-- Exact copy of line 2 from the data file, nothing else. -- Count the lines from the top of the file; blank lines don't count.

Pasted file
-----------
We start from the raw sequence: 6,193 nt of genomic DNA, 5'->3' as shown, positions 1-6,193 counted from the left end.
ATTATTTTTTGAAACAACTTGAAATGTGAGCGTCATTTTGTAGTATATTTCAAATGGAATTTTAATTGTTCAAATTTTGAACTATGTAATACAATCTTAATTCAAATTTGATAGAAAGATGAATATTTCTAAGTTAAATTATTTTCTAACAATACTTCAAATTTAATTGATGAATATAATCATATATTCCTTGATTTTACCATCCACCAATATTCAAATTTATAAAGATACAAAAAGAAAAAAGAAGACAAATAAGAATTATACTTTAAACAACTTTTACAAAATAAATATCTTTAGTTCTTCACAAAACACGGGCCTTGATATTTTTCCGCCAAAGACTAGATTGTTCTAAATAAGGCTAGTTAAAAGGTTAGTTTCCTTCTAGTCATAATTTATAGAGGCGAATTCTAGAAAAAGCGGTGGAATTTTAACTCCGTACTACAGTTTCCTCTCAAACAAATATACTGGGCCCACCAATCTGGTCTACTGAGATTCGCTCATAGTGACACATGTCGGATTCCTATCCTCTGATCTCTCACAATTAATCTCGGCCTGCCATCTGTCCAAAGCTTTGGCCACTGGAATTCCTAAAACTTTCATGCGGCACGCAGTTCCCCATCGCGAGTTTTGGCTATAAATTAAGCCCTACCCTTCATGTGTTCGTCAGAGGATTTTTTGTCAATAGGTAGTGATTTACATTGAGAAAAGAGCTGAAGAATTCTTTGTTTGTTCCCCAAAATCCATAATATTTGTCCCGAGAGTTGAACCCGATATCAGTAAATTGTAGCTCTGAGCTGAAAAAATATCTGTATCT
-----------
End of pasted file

ATTATTTTTTGAAACAACTTGAAATGTGAGCGTCATTTTGTAGTATATTTCAAATGGAATTTTAATTGTTCAAATTTTGAACTATGTAATACAATCTTAATTCAAATTTGATAGAAAGATGAATATTTCTAAGTTAAATTATTTTCTAACAATACTTCAAATTTAATTGATGAATATAATCATATATTCCTTGATTTTACCATCCACCAATATTCAAATTTATAAAGATACAAAAAGAAAAAAGAAGACAAATAAGAATTATACTTTAAACAACTTTTACAAAATAAATATCTTTAGTTCTTCACAAAACACGGGCCTTGATATTTTTCCGCCAAAGACTAGATTGTTCTAAATAAGGCTAGTTAAAAGGTTAGTTTCCTTCTAGTCATAATTTATAGAGGCGAATTCTAGAAAAAGCGGTGGAATTTTAACTCCGTACTACAGTTTCCTCTCAAACAAATATACTGGGCCCACCAATCTGGTCTACTGAGATTCGCTCATAGTGACACATGTCGGATTCCTATCCTCTGATCTCTCACAATTAATCTCGGCCTGCCATCTGTCCAAAGCTTTGGCCACTGGAATTCCTAAAACTTTCATGCGGCACGCAGTTCCCCATCGCGAGTTTTGGCTATAAATTAAGCCCTACCCTTCATGTGTTCGTCAGAGGATTTTTTGTCAATAGGTAGTGATTTACATTGAGAAAAGAGCTGAAGAATTCTTTGTTTGTTCCCCAAAATCCATAATATTTGTCCCGAGAGTTGAACCCGATATCAGTAAATTGTAGCTCTGAGCTGAAAAAATATCTGTATCT